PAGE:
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Koraljka Kralj Borojević, Marija Gligora Udovič, Petar Žutinić, Gábor Várbíró and Anđelka Plenković-Moraj

Abstract

Benthic diatoms are widely used in Europe and worldwide to access ecological status of running waters. One of key goals of Water Framework Directive is to classify rivers and streams using biological quality elements and type specific reference conditions. According to system B which incorporates additional abiotic descriptors, there are 24 water types in Croatia. For biological analyses 92 rivers and streams with 140 sampling points were chosen and sampled for benthic diatoms and water chemistry simultaneously. Self organizing map (SOM) analysis was used to define biotypes from species composition and abundance of benthic diatoms. Grouping of samples in SOM resulted in 10 distinctive groups. Based on their geographical position and site characteristics, groups represent sites with similar properties (as waterbed, catchment size, altitude, size of stream) belonging to different ecoregions in Croatia. Analysis of variance revealed statistically significant differences (p<0.05) among SOM groups concerning ammonia, nitrates and total phosphorus. Indicator species analysis (IndVal) singled out species that were significantly characteristic (p<0.05) for SOM and abiotic types. Compared to abiotic groups, in which 7 out of 24 have no indicator species, all SOM groups have one or several characteristic diatom species, thus indicating diatom assemblages as valuable site descriptors. Canonical analysis of principal coordinates analysis also indicated that SOM grouping of samples is statistically reliable. Grouping of similar sites, although placed into different abiotic types, makes SOM groups with its corresponding representative species an easy tool for water quality assessment and description of reference assemblage.

Open access

Sunčica Bosak, Marija Gligora Udovič and Diana Sarno

Abstract

Chaetoceros wighamii Brightwell is a planktonic diatom species originally described from brackish waters. Since its original description, the species has been reported in a wide variety of habitats, ranging from freshwater to marine. Varying descriptions exist in the taxonomic literature and several taxa have been considered as synonyms, including freshwater species Chaetoceros amanita. In this study we provide morphological and ultrastructural information on a cultured strain isolated from freshwater sample collected in the Lake Vrana (Vransko jezero) in Croatia, in April 2011. The cells form short and robust chains with very narrow apertures, often partially occluded by silica membranes. Other distinctive features observable in light microscopy are the shape and orientation of the setae which are very long, straight and robust, diverging in various directions from the chain axis and the single parietal chloroplast extending from valve to valve. Distinct ultrastructural characteristics are the absence of processes either in intercalary or terminal valves and the ornamentation of the valve face with densely distributed ribs spreading from an irregular eccentric hyaline area without a clearly defined annulus. The outer surface of the terminal valve is ornamented with small spines and setae are composed of fl at longitudinal filaments interconnected with short bars and ornamented with small spines tightly arranged around the setae. Our description agrees well with that reported for the freshwater morphotypes of C. wighamii (syn. C. amanita) and contributes for a reliable distinction of this intriguing taxon from similar morphotypes. This finding supports the interpretation of Chaetoceros wighamii as a freshwater/brackish species and represents the first report of a Chaetoceros species in lacustrine environment in Croatia and possibly in any Central European habitats.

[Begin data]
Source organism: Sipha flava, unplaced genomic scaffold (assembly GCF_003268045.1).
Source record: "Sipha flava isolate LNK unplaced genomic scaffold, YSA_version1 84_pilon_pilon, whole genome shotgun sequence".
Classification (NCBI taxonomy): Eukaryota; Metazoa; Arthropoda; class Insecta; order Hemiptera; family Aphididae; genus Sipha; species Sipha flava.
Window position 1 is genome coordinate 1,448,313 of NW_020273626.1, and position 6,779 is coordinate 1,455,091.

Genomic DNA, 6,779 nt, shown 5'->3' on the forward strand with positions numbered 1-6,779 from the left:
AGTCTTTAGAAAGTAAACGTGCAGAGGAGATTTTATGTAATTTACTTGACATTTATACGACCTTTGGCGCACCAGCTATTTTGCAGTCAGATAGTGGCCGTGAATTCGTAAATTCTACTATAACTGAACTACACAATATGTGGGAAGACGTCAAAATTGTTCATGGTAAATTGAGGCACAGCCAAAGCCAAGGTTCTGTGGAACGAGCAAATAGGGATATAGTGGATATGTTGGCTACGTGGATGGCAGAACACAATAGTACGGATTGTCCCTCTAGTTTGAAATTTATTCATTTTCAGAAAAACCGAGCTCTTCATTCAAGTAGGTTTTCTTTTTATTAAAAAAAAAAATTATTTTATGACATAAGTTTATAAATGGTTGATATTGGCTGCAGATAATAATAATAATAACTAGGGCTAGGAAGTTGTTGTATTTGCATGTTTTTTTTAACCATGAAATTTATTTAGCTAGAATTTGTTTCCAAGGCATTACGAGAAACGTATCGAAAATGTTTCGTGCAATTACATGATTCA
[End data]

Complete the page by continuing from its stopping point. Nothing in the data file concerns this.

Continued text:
Open access

Jasmina Kamberović, Anđelka Plenković-Moraj, Koraljka Kralj Borojević, Marija Gligora Udovič, Petar Žutinić, Dubravka Hafner and Marco Cantonati

Abstract

The biodiversity of algal communities and environmental conditions were investigated in the springs of Mt. Konjuh. The assemblages of 20 springs emerging from different lithologies (limestones and ophiolites, respectively) comprised 234 algal taxa. Diatoms and cyanobacteria were the most species-rich groups. The most common alkaliphilic, circumneutral, and eutraphentic diatoms were represented by the genera Gomphonema, Nitzschia, Navicula, Cymbella, and Achnanthidium, and by the cyanobacterial genus Phormidium. Hierarchical clustering and SIMPROF analysis based on relative algal abundance clustered springs into six groups, separating them mainly according to spring type and lithology. Indicator species for groups and springs on different lithological substrata were singled out, revealing 33 taxa with preferences for ophiolites, and 20 taxa with preferences for carbonates. The values of the Shannon-Wiener diversity index were moderately high per spring location, and similar for the two groups of springs on different lithologies. A higher similarity in species composition was noted between springs on ophiolites and limestones than between springs on ophiolites and other types of siliceous substrata. The present study suggests that algal assemblages in springs emerging from ophiolites, even those made up by a preponderance of silicates, should be analyzed separately from those related to springs on other siliceous substrata. The results obtained showed that most of the springs studied are affected by anthropogenic impacts and morphological alterations leading to the dominance of highly competitive meso- and eutraphentic algal species, thus emphasizing the importance of further investigation and conservation of these habitats.